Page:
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Why we’re into massive Kenaf production

… Nigeria spends $600m on imports   One of the emerging indigenous farms is about to revolutionise the production of kenaf, which for decades has…

… Nigeria spends $600m on imports


One of the emerging indigenous farms is about to revolutionise the production of kenaf, which for decades has been ignored by many Nigerian farmers but has huge potentials for a range of value chain products.

National Coordinator of Nigeria Farmers Groups and Cooperative Societies, who is also Managing Director of NFGCS Farms Limited, Mr Retson Tedheke, explained why the farm going into massive kenaf production.

Kenaf plant is a source of textile fibre used in making jute bags and rope, and is suitable for a range of paper and cardboard products. It is also used for building materials because of its fibre strength, as well as a range of other products like media acoustics due to sound-proofing properties of the crop.

For many years, absence of jute bags has affected the farmers’ ability to store grains properly resulting in the high prevalence of aflatoxins and other mycotoxin contaminations in the country-a situation that not only affect the price of grains but also export quality of these products.

Conducting Daily Trust around the Kenaf plantation at the farm site in Ga’ate Kokona, Nasarawa State, Mr Tedheke explained why they are going into massive cultivation of Kenaf in collaboration with the state government.

“Nigerians spends about 600 million dollars to import Kenaf. We are discussing with the Nasarawa State government to plant a thousand hectares of Kenaf and open the state for the production of the crop,” Tedheke said.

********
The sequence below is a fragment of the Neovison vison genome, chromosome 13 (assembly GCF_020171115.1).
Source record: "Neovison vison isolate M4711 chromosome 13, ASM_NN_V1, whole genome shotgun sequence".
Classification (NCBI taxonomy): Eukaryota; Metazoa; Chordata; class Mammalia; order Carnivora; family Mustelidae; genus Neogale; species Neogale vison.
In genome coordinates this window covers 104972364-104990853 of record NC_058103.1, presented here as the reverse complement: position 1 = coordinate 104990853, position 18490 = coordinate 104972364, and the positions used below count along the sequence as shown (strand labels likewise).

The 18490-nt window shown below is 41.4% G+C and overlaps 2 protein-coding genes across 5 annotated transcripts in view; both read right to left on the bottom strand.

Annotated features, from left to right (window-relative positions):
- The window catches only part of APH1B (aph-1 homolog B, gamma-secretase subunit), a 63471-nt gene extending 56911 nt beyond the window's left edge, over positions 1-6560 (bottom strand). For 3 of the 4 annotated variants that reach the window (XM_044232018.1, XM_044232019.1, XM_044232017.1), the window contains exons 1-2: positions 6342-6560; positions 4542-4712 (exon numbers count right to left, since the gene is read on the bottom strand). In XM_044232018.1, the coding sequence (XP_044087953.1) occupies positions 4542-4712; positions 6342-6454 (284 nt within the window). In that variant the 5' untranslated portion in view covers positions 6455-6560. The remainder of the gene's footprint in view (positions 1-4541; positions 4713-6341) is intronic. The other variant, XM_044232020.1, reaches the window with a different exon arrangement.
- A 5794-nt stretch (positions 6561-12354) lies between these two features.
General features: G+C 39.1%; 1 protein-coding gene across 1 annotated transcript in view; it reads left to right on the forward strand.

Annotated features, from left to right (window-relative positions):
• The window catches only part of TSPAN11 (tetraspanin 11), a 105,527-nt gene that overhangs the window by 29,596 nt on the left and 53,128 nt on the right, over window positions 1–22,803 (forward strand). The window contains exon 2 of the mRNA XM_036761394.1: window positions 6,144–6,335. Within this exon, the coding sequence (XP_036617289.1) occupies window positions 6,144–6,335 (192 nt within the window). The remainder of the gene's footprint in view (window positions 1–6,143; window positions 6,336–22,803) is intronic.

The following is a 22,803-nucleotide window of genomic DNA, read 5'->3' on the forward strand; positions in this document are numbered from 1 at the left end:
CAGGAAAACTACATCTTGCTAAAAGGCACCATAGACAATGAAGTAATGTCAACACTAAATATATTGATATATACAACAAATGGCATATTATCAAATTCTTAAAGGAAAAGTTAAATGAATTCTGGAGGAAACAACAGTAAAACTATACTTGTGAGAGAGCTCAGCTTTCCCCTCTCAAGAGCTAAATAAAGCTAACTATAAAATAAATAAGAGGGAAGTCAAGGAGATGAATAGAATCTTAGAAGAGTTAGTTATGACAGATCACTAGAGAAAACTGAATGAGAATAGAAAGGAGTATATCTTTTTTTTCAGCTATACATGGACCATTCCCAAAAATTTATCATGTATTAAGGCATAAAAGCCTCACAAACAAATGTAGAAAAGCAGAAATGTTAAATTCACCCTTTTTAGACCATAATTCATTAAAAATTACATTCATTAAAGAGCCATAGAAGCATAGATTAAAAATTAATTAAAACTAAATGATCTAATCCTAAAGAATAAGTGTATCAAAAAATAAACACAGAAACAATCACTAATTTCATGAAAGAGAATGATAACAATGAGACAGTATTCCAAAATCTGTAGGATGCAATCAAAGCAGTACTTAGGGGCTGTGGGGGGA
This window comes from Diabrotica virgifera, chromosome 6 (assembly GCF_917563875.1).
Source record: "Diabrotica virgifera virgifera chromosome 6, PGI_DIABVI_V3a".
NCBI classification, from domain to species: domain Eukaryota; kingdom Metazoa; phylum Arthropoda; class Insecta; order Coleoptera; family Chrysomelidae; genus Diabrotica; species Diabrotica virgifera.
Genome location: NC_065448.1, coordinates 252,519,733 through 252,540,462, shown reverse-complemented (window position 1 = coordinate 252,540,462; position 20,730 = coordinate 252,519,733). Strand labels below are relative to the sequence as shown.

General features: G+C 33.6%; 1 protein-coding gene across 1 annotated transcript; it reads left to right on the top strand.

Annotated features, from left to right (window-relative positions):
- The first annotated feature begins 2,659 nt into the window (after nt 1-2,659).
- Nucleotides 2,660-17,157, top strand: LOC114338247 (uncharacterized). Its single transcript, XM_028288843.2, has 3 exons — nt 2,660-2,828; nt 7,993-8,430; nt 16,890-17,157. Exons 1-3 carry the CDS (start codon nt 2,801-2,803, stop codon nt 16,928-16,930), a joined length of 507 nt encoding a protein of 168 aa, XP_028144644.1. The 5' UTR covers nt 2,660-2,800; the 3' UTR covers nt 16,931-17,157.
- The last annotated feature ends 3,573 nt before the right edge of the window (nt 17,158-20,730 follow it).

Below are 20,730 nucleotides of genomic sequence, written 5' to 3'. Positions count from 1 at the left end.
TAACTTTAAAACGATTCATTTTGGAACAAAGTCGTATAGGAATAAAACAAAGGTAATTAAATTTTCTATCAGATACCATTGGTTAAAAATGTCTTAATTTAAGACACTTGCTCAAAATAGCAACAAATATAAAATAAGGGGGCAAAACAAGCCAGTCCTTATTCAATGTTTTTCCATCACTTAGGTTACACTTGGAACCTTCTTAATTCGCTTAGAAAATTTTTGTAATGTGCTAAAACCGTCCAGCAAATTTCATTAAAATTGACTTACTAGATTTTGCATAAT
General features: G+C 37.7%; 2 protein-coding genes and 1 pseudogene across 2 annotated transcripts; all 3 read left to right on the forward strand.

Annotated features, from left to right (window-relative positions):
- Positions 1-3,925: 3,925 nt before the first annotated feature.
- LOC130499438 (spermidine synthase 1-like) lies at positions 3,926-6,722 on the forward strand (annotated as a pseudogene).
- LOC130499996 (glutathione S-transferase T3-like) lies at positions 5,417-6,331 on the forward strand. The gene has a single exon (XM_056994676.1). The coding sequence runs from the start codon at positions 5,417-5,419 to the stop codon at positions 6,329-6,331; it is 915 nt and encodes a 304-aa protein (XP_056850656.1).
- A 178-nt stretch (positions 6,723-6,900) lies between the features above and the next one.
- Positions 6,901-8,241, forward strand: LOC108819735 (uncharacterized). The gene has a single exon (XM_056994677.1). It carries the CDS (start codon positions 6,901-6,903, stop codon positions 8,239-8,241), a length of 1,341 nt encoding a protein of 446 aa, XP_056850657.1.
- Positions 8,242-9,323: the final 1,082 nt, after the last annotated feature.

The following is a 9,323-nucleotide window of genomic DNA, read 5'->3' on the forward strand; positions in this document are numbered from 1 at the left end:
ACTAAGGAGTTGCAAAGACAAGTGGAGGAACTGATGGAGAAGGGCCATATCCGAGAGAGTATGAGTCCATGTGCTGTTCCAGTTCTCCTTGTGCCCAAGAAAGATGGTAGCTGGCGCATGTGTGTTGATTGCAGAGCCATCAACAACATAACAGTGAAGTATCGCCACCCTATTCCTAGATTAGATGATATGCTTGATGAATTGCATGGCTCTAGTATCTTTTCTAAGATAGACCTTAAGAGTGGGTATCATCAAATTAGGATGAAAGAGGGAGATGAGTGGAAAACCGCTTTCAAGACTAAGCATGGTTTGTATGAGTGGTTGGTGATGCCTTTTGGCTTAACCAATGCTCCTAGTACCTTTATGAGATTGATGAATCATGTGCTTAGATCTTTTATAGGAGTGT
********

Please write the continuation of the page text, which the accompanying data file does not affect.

The farmers want a share of that $600 million figure of import because according to them, there is huge internal market even in the building industry as the crop is a major raw material used for making POP (Plaster of Paris) ceilings.

With the massive production, they are expecting to attract solid partnership with investors to take a chunk of that market and cut a cake of that multimillion dollar industry.

While reacting to social media controversy over Vice President Yemi Osinbajo’s comments that the NFGCS grew their farm investment from N1.5 million to N1.5 billion in three years, the farmers’ group said their current farm investment was actually worth more than N1.5 billion.

The NFGCS Farms Limited MD, challenged social media critics to visit the farm and assess it for themselves to ascertain the veracity of what the vice president said instead of embarking on social media campaign of blackmail.

“Right now, we have a ranch with 500 animals.We are building capacity for a 10, 000 animal ranch (5,000 for fattening and 5,000 for breeding).

“As at today, we have capacity for 100 tons per day rice mill and we are increasing that to 1000 tons per day by 2020; and not just that, we are opening a Kenaf line of the plantation.

“We are opening a feed mill, soya bean oil mill, groundnut mill and all these are already on the ground in addition to the 3,000 hectares of cultivated land.

“So the discussion and controversy on valuation of N1.5 billion around the vice president,I have always said and will repeat it here: I think the vice president undervalued us if you look at what we have,” he said.

According to Tedheke, they are currently talking to one of the commercial banks for a loan of over N1 billion to expand their operations, adding that the bank has already put N750 million on the table.


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